Participation in this study is based on informed consent from the parents, and the child and the family participating in the project will be offered a potentially effective early intervention program that they would otherwise not be able to access.

The Small Step intervention program has three alternating treatment foci (B, C, and D) divided into five different steps, each lasting for 6 weeks (in total 30 weeks). The three treatment foci are Communication, Hand function and Mobility/gross motor function. The Hand function and Mobility steps will be conducted during two time-periods and the order will be randomised. Communication will have one intervention period during step III. The training will be conducted in the children's home by the parents on a daily basis under weekly supervision by the therapist responsible for each specific step of the intervention. General principles for the small step program are: a) collaborative goal-setting; b) promote infant's self-initiated actions; c) use of enriched home environment, d) intensity and repetition.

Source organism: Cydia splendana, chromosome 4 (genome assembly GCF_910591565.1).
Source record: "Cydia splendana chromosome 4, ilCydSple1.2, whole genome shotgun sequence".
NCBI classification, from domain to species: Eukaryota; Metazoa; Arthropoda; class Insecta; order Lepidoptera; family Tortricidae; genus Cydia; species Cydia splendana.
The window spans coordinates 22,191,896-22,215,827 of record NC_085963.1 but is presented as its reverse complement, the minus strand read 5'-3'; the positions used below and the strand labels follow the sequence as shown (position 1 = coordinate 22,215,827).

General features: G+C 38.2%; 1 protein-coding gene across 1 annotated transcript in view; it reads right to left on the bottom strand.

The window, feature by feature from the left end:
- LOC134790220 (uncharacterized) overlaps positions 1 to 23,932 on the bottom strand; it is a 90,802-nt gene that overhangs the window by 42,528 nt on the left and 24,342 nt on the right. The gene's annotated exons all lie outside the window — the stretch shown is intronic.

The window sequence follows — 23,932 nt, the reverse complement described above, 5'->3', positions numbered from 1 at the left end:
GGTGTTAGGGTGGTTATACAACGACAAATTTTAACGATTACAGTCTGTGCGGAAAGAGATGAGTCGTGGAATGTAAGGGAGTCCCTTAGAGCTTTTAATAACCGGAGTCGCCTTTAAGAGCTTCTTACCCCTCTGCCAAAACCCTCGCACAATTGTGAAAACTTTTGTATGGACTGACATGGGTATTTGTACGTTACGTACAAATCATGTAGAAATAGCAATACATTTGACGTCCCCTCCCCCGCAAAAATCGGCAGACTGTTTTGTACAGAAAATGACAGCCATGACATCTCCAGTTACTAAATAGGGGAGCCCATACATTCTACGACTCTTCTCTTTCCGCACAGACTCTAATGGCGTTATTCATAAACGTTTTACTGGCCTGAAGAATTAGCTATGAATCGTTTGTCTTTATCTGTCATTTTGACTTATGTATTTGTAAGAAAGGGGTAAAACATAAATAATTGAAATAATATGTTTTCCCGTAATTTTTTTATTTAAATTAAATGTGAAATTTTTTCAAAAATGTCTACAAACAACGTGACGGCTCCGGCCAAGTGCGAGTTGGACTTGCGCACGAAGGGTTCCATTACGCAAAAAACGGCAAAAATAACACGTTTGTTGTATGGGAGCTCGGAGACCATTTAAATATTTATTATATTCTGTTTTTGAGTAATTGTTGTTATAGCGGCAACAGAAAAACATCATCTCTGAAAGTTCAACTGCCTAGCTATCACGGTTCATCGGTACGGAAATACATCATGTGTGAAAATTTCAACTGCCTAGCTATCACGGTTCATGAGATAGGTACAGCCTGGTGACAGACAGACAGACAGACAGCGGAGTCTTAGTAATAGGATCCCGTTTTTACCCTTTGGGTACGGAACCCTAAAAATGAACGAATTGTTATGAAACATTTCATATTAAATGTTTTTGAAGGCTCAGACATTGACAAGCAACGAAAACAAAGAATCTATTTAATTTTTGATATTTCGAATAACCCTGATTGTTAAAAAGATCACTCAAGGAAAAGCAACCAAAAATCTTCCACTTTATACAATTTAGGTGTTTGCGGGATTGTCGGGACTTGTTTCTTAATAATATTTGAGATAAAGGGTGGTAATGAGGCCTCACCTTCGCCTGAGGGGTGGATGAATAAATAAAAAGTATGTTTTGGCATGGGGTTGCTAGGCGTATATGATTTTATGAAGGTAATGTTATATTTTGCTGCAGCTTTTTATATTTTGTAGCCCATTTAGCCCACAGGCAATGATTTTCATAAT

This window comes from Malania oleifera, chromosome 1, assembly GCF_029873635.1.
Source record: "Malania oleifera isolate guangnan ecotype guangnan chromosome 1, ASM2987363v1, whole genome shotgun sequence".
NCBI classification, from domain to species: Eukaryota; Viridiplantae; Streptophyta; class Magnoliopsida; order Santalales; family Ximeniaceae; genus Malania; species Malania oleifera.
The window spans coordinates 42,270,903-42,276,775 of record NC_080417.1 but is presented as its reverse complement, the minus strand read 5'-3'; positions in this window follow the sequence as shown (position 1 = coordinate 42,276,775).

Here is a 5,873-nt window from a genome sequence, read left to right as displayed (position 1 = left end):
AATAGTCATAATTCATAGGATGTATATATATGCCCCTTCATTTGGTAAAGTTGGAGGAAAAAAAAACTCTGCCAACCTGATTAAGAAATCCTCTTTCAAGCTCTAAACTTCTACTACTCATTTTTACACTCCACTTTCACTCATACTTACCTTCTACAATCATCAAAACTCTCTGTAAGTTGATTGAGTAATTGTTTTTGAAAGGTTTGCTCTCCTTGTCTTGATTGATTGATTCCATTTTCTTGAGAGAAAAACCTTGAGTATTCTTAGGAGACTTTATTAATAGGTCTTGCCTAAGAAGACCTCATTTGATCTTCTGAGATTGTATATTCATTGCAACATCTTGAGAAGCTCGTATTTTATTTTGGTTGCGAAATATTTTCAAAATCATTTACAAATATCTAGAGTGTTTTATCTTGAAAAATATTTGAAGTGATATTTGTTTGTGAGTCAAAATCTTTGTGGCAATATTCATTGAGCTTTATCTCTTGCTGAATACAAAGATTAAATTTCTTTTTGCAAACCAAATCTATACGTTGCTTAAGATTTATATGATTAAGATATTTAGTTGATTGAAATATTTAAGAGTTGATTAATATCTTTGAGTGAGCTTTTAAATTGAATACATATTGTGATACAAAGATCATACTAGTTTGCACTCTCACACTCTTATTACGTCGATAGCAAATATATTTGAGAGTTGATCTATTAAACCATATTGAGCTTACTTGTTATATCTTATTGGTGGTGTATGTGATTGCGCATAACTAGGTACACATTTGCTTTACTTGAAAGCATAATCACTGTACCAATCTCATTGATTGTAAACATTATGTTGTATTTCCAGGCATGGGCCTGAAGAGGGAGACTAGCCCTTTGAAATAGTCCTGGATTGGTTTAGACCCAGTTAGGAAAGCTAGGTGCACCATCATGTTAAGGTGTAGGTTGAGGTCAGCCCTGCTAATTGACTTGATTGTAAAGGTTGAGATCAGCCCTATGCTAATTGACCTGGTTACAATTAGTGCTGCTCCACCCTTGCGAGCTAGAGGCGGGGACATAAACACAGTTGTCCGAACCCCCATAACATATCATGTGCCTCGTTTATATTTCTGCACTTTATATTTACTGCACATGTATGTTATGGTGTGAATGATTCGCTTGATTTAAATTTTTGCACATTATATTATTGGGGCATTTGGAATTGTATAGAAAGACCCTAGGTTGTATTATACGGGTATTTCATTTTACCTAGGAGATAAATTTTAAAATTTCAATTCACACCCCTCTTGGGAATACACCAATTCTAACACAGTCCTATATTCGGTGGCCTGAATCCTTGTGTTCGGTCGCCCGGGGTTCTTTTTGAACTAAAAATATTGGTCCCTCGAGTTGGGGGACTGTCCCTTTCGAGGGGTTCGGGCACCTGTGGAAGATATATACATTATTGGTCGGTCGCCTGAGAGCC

Before and after the intervention, there is a baseline phase with no treatment (A) and a withdrawal phase with no treatment (A), resulting in the following design: A-B-C-D-B-C-A. In addition, there is a follow-up phase when the children are 2 years of age.

Overall Status Recruiting
Start Date September 7, 2017
Completion Date August 2021
Primary Completion Date August 2021
Phase N/A
Study Type Interventional
Primary Outcome
Measure Time Frame
Peabody Developmental Motor Scales, second edition (PDMS-2) up to 2 years
Secondary Outcome
Measure Time Frame
Hand Assessment for Infants (HAI) up to 2 years
Alberta Infant Motor Scale (AIMS) up to 2 years
Gross Motor Function Measure (GMFM-66) up to 2 years
Parent-Child Early Relational Assessment (PC-ERA) up to 2 years
Treatment Expectancy and Credibility Survey (TCS) - modification up to 2 years
Enrollment 15
Condition
Intervention

Intervention type: Behavioral

Intervention name: Small Step Program

Description: The Small Step intervention program has three alternating treatment foci (Hand use, Mobility, Communication) divided into five different steps, each lasting for 6 weeks (in total 30 weeks).

Arm group label: Smal step

Eligibility

Criteria:

Inclusion Criteria: